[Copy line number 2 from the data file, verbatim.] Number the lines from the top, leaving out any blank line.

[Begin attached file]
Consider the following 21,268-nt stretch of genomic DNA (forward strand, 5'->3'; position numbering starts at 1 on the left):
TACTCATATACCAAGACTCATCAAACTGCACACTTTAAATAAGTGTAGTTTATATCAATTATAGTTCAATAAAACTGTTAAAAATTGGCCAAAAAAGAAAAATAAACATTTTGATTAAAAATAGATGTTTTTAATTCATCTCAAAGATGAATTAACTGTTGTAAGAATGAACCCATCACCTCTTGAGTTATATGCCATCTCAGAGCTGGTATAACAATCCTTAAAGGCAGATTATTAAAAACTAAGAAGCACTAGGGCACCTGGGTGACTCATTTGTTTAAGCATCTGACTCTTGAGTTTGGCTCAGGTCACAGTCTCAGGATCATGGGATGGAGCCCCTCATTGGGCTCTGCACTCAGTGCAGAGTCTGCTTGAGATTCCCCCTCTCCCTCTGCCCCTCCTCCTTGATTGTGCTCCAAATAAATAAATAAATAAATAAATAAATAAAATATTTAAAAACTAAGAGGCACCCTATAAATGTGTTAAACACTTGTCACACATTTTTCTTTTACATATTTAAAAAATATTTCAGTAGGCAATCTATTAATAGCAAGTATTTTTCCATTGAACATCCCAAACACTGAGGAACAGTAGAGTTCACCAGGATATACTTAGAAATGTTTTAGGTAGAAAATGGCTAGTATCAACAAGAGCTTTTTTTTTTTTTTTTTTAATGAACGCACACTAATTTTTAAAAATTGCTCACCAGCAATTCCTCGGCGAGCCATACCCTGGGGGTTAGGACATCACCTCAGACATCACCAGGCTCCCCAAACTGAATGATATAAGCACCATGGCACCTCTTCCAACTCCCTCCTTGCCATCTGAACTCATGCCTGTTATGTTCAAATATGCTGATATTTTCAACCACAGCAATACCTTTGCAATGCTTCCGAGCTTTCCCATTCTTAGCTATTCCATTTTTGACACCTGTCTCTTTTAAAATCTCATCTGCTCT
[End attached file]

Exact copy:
TACTCATATACCAAGACTCATCAAACTGCACACTTTAAATAAGTGTAGTTTATATCAATTATAGTTCAATAAAACTGTTAAAAATTGGCCAAAAAAGAAAAATAAACATTTTGATTAAAAATAGATGTTTTTAATTCATCTCAAAGATGAATTAACTGTTGTAAGAATGAACCCATCACCTCTTGAGTTATATGCCATCTCAGAGCTGGTATAACAATCCTTAAAGGCAGATTATTAAAAACTAAGAAGCACTAGGGCACCTGGGTGACTCATTTGTTTAAGCATCTGACTCTTGAGTTTGGCTCAGGTCACAGTCTCAGGATCATGGGATGGAGCCCCTCATTGGGCTCTGCACTCAGTGCAGAGTCTGCTTGAGATTCCCCCTCTCCCTCTGCCCCTCCTCCTTGATTGTGCTCCAAATAAATAAATAAATAAATAAATAAATAAAATATTTAAAAACTAAGAGGCACCCTATAAATGTGTTAAACACTTGTCACACATTTTTCTTTTACATATTTAAAAAATATTTCAGTAGGCAATCTATTAATAGCAAGTATTTTTCCATTGAACATCCCAAACACTGAGGAACAGTAGAGTTCACCAGGATATACTTAGAAATGTTTTAGGTAGAAAATGGCTAGTATCAACAAGAGCTTTTTTTTTTTTTTTTTTAATGAACGCACACTAATTTTTAAAAATTGCTCACCAGCAATTCCTCGGCGAGCCATACCCTGGGGGTTAGGACATCACCTCAGACATCACCAGGCTCCCCAAACTGAATGATATAAGCACCATGGCACCTCTTCCAACTCCCTCCTTGCCATCTGAACTCATGCCTGTTATGTTCAAATATGCTGATATTTTCAACCACAGCAATACCTTTGCAATGCTTCCGAGCTTTCCCATTCTTAGCTATTCCATTTTTGACACCTGTCTCTTTTAAAATCTCATCTGCTCT